WordFood - how we feed or starve our realtionships

- Julia Hubbel

Julia’s ability to get this group of type-A executives to engage in true networking was incredible. She is truly skilled at motivating the group to engage and interact with each other, and her openness and honesty really come through.

— Shelley Stewart, Jr.,
Senior Vice President of Operational Excellence and Chief Procurement Officer, Tyco

September 11, 2012

WordFood for our Competitors

It’s football season again, and for those of us who love gridiron the preseason games have been on for weeks already. Those of us here in Denver have been particularly excited because we were able to secure Peyton Manning in the off season, and he’s been a source of excitement for us as we’ve approached opening day. While Tebow supporters, and I was among them, were sad to see the exciting young man go to the Jets, we were very enthusiastic to see the experienced four-time MVP Manning come to the Broncos and give our franchise hope for the playoffs.

What characterizes both of these players, however, is how they treat their teammates. Both of them are great leaders on and off the field. Tebow is unabashed about his faith, and supportive of everyone around him. He is loved by his teammates. He has nothing but good things to say about his competitors, helps them up off the ground and gives them encouraging words.

A little known fact about Manning is that he writes a warm letter to retiring players when they leave the NFL, thanking them for being a competitor. His courtesy and respect for those he plays against make him the consummate sportsman.

On Sunday, the Broncos won the game against the Steelers in the opening salvo. Manning immediately sought out Ben Rothlisberger, the opposing quarterback. As they hugged and shook hands, Manning said, “You were amazing on third downs tonight.”
In a game where trash talk and gang posturing has become the norm, men like Manning and Tebow continue to keep the standard high. They like and respect their opponents, and speak to them with regard. Their example is a lesson to us all.

May 31, 2012

WordFood of Love

My friend Lori is extremely busy. She left a demanding job as a partner with a tile company a few years ago to take a break and found herself even busier, taking on responsibilities working at a hospice, learning and then teaching Italian, getting and then training a dog to be a companion to those in need. Now she is deeply involved with animal rights issues.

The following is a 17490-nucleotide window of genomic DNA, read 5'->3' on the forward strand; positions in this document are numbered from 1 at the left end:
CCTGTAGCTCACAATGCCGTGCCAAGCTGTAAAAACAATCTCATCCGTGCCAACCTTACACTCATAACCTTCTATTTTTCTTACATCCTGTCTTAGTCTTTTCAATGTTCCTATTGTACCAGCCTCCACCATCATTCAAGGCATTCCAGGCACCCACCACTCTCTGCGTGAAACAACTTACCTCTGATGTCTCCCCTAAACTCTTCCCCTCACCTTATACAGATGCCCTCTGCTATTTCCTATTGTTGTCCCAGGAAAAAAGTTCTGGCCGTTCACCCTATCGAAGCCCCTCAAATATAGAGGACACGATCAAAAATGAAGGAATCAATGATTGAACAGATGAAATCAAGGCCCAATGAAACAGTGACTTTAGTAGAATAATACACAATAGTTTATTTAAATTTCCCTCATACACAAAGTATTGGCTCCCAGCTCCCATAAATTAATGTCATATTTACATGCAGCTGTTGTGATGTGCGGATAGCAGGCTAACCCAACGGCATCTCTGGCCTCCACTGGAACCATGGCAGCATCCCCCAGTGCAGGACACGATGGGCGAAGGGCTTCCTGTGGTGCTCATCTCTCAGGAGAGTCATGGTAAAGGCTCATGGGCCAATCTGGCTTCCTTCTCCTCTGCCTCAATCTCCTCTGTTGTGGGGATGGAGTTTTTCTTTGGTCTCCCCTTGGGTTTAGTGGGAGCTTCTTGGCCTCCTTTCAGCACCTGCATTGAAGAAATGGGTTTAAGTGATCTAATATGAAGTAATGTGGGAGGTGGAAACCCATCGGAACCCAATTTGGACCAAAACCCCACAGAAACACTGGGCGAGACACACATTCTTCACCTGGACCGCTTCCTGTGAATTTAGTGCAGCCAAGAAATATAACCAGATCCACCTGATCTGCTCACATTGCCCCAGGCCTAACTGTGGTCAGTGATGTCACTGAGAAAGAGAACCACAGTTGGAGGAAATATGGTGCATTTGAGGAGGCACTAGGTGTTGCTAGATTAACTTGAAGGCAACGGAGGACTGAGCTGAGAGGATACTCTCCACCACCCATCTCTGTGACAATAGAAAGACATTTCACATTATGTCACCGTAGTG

Our friendship has spanned thirty years. As Lori has gotten older she has taken on bigger and more complex projects. Her time is more precious. We don’t talk very often and when I do call, I usually find her in a highly preoccupied state.

Today, I called and got the usual. “Hi honey, look I don’t have time to talk, my Italian student is late, I have a deadline to meet, she knows this drives me crazy, can we talk later?”
“Lori, I only called for one thing.”
“What’s that?”
“To say I love you.”
“Oh. Thank you darling.”
“You’re welcome.”

We can get so in love with our busy-ness and our activities that we forget to make room for those we call our closest friends. Sometimes we need to just take a moment and breathe, and let someone love us.

When a child wants to hug you, are you too busy to take that extra few seconds to cuddle? When your mom wants to say something to you on the phone, are you in a hurry to hang up to get on to more important things? These ARE the important things.

When we look back on the times that were important, we think about the exchanges we had with those most precious to us. Not the big deals, the contracts won, the high fives with the guys at the office. It’s the WordFood of love that we were fed by our children, our parents, our beloved friends, our family members.

Who in your life needs five phone seconds from you? Who is so busy, so preoccupied, so busy in life that an “I Love You” message would be a bright spot in their day? My beloved friend Lori reminds me that I’m the one who needs to call her.

Whose life can you brighten today?

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